Small but significant socioeconomic inequalities in axillary staging and treatment of breast cancer in the Netherlands
British Journal of Cancer , Volume 107 - Issue 1 p. 12- 17
Background: The use of sentinel node biopsy (SNB), lymph node dissection, breast-conserving surgery, radiotherapy, chemotherapy and hormonal treatment for breast cancer was evaluated in relation to socioeconomic status (SES) in the Netherlands, where access to care was assumed to be equal. Methods: Female breast cancer patients diagnosed between 1994 and 2008 were selected from the nationwide population-based Netherlands Cancer Registry (N=176 505). Socioeconomic status was assessed based on income, employment and education at postal code level. Multivariable models included age, year of diagnosis and stage. Results: Sentinal node biopsy was less often applied in high-SES patients (multivariable analyses, ≤49 years: odds ratio (OR) 0.70 (95% CI: 0.56-0.89); 50-75 years: 0.85 (0.73-0.99)). Additionally, lymph node dissection was less common in low-SES patients aged ≥76 years (OR 1.34 (0.95-1.89)). Socioeconomic status-related differences in treatment were only significant in the age group 50-75 years. High-SES women with stage T1-2 were more likely to undergo breast-conserving surgery (radiotherapy) (OR 1.15 (1.09-1.22) and OR 1.16 (1.09-1.22), respectively). Chemotherapy use among node-positive patients was higher in the high-SES group, but was not significant in multivariable analysis. Hormonal therapy was not related to SES. Conclusion: Small but significant differences were observed in the use of SNB, lymph node dissection and breast-conserving surgery according to SES in Dutch breast cancer patients despite assumed equal access to health care.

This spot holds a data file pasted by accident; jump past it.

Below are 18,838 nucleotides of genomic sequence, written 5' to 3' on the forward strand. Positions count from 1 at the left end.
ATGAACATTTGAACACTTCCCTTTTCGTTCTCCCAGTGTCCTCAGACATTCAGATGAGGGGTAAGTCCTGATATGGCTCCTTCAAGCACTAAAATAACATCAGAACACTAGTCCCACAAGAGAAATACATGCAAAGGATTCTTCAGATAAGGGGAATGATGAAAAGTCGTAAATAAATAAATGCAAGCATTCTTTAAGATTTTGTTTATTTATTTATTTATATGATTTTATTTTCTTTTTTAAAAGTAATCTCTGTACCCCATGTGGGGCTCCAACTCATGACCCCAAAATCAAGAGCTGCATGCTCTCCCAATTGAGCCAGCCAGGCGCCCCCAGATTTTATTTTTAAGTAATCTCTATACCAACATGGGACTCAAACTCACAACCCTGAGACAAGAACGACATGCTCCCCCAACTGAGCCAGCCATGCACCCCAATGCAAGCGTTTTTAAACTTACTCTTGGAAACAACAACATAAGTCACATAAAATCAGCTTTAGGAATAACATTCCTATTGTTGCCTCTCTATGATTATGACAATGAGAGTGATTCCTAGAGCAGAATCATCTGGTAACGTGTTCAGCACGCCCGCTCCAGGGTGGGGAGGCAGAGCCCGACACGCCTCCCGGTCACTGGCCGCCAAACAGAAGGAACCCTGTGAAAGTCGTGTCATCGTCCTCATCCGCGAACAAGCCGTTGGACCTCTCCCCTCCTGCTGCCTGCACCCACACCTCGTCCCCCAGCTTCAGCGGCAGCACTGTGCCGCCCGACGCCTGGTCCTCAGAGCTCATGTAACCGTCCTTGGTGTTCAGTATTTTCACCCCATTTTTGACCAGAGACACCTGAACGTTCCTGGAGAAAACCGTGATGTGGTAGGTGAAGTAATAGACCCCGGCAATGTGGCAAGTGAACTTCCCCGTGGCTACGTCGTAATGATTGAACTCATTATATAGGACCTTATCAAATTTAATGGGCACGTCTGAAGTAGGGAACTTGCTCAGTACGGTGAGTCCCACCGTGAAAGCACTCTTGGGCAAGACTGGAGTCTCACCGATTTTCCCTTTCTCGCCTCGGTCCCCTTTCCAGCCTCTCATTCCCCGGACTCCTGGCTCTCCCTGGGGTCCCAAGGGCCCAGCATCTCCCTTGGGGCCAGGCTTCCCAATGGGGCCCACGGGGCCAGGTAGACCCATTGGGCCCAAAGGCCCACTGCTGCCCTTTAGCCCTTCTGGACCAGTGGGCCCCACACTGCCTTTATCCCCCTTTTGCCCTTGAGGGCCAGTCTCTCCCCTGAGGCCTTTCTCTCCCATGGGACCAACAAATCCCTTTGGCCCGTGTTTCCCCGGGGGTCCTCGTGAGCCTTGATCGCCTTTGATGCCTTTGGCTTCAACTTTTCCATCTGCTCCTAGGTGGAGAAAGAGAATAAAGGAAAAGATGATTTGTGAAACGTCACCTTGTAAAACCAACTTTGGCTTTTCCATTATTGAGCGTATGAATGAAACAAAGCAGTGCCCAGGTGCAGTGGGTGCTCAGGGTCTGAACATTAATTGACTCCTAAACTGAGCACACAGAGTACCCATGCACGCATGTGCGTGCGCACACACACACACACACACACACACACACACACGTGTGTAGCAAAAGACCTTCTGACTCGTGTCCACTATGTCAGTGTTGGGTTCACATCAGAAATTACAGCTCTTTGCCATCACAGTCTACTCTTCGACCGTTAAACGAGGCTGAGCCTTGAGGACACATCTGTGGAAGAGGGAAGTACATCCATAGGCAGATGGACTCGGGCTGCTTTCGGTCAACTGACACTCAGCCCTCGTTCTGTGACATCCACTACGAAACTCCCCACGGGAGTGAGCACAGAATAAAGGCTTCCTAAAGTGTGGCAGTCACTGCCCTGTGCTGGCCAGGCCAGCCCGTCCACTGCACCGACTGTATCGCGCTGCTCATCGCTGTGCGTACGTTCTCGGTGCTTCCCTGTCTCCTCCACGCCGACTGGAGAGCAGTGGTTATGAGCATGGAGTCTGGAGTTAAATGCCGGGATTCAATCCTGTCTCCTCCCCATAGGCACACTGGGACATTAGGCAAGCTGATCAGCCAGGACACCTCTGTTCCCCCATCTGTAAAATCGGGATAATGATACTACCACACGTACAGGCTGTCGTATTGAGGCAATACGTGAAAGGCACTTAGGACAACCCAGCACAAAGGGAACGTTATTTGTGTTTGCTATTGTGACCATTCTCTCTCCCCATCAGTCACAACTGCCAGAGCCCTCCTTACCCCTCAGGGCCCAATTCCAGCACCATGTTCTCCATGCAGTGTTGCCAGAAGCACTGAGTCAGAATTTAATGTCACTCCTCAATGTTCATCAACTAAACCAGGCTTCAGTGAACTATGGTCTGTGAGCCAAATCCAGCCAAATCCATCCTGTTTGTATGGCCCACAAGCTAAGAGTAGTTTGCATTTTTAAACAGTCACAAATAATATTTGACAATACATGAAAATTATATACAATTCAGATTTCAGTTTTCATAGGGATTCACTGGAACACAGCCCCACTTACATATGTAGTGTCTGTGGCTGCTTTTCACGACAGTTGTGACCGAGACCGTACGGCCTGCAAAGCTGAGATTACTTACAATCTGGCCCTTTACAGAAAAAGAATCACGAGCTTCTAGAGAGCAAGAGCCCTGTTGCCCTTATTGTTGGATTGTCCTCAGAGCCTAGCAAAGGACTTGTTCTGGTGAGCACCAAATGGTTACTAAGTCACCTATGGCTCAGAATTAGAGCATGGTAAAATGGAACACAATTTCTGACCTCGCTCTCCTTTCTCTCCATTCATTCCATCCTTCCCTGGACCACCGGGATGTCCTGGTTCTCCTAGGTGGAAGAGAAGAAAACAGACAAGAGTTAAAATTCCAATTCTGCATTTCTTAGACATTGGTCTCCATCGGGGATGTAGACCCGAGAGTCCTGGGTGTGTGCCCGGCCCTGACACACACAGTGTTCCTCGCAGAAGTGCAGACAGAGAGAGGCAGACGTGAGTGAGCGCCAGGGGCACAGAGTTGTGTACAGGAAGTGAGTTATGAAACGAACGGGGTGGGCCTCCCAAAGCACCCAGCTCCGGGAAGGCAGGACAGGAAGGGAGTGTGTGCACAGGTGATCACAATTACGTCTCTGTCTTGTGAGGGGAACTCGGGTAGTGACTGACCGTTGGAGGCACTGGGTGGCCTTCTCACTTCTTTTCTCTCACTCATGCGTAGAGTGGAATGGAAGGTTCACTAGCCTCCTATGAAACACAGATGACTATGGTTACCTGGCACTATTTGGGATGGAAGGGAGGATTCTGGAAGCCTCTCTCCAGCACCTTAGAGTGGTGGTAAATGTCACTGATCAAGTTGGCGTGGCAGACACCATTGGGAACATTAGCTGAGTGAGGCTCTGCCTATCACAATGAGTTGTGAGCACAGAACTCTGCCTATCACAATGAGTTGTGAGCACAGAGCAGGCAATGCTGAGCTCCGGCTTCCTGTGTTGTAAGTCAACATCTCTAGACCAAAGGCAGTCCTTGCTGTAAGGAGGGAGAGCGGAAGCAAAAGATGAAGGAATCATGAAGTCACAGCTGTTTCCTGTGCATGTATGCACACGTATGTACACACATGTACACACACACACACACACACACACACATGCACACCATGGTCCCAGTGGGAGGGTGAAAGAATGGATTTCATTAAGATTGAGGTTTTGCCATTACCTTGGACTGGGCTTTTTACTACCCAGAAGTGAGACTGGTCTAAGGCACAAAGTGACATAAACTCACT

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|British Journal of Cancer|
|Organisation||Erasmus MC: University Medical Center Rotterdam|
Aarts, M.J, Hamelinck, V.C, Bastiaannet, E, Coebergh, J.W.W, Liefers, G.-J, Voogd, A.C, … Louwman, M.W.J. (2012). Small but significant socioeconomic inequalities in axillary staging and treatment of breast cancer in the Netherlands. British Journal of Cancer, 107(1), 12–17. doi:10.1038/bjc.2012.205